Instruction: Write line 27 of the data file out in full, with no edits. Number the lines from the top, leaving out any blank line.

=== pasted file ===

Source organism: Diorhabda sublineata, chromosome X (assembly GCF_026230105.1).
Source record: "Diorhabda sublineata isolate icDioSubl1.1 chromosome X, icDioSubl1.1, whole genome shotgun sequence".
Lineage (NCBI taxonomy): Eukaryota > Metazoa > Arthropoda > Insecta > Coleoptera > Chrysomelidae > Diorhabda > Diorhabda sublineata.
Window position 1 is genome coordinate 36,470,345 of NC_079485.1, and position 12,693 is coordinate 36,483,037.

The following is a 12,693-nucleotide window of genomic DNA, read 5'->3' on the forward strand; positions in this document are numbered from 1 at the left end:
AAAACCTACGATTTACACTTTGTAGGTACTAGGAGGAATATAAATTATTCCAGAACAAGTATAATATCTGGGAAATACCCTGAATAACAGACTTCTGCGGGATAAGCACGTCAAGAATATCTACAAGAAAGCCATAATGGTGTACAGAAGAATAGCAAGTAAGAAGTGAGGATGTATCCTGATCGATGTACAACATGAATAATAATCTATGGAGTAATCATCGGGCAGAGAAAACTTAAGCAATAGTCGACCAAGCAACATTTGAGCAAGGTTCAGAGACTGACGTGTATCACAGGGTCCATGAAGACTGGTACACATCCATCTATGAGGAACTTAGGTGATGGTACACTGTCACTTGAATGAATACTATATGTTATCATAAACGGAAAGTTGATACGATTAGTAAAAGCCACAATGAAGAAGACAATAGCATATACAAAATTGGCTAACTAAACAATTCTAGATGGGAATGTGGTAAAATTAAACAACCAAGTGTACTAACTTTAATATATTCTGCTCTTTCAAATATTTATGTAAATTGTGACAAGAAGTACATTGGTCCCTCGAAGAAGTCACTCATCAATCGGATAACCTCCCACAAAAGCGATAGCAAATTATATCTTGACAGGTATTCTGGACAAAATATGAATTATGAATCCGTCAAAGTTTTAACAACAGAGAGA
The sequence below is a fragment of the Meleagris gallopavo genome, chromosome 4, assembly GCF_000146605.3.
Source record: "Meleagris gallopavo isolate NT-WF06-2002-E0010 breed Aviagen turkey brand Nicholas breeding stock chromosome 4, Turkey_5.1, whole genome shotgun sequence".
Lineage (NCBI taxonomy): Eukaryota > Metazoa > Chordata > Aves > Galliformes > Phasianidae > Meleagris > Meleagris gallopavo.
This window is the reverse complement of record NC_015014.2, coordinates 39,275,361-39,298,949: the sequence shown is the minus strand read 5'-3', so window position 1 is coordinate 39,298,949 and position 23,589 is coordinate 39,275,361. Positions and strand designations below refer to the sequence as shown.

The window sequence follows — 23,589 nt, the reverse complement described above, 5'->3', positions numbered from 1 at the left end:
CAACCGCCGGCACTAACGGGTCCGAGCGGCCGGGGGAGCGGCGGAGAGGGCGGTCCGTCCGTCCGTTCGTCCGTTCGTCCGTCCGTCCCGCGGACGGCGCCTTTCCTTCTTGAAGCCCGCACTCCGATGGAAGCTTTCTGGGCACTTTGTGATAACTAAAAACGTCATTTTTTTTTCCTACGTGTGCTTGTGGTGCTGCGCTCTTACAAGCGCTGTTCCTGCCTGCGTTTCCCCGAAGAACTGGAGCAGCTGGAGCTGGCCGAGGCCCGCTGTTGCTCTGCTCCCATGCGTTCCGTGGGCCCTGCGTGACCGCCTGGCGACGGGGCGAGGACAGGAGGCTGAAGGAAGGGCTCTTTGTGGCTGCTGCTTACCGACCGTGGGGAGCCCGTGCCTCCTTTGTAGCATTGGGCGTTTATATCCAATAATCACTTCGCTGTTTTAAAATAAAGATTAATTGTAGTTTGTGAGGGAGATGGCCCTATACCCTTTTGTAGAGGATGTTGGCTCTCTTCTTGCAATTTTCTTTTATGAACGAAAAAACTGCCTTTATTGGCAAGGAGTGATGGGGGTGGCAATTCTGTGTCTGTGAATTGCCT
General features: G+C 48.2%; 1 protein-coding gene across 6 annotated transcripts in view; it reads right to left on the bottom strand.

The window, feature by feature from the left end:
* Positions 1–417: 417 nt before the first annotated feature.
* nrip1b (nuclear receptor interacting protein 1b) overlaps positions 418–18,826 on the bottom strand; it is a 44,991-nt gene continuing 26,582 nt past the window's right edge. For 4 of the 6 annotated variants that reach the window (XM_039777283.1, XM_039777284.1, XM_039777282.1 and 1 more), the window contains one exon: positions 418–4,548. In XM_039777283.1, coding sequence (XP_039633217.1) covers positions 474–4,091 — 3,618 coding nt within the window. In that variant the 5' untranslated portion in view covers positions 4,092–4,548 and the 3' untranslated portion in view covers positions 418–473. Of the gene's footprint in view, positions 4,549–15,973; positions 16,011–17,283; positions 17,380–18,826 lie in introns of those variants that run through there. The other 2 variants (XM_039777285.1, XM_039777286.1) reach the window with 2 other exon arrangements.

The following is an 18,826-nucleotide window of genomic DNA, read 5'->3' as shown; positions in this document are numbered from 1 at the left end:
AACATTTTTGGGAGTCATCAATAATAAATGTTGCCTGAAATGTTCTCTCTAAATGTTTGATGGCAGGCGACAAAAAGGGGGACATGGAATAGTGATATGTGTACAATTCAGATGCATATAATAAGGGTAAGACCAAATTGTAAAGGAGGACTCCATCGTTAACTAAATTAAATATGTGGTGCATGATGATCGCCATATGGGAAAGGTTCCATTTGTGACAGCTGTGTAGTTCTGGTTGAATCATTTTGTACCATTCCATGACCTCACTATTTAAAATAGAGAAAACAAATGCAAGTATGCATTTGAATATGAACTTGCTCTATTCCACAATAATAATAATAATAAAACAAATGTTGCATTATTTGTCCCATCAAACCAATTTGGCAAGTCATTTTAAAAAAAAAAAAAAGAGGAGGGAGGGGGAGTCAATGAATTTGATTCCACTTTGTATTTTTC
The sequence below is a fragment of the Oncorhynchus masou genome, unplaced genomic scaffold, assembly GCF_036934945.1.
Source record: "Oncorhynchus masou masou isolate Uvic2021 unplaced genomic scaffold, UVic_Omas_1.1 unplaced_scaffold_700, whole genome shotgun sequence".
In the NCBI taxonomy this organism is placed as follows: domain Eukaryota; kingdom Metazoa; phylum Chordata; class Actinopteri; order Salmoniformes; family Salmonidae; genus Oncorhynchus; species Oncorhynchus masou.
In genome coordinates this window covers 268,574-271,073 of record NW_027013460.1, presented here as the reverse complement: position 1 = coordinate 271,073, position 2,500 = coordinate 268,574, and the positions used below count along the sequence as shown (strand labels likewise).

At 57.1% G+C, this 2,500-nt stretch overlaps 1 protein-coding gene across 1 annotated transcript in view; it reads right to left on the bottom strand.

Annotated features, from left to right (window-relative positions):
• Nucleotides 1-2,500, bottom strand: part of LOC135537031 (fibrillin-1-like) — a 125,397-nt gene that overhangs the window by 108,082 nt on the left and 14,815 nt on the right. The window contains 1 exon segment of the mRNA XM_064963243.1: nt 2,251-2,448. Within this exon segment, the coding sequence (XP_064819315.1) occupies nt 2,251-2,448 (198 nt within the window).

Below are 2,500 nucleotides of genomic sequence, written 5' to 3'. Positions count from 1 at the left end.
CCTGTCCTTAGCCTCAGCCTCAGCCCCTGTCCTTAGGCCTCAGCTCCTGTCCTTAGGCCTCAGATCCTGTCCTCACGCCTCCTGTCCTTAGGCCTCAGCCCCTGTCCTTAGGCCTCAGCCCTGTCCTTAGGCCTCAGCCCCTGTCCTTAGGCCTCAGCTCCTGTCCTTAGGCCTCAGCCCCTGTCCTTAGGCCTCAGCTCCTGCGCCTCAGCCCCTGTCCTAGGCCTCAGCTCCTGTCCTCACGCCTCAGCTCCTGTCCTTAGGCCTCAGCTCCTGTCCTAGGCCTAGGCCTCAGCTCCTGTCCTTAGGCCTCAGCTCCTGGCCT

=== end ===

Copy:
CCTGTCCTTAGCCTCAGCCTCAGCCCCTGTCCTTAGGCCTCAGCTCCTGTCCTTAGGCCTCAGATCCTGTCCTCACGCCTCCTGTCCTTAGGCCTCAGCCCCTGTCCTTAGGCCTCAGCCCTGTCCTTAGGCCTCAGCCCCTGTCCTTAGGCCTCAGCTCCTGTCCTTAGGCCTCAGCCCCTGTCCTTAGGCCTCAGCTCCTGCGCCTCAGCCCCTGTCCTAGGCCTCAGCTCCTGTCCTCACGCCTCAGCTCCTGTCCTTAGGCCTCAGCTCCTGTCCTAGGCCTAGGCCTCAGCTCCTGTCCTTAGGCCTCAGCTCCTGGCCT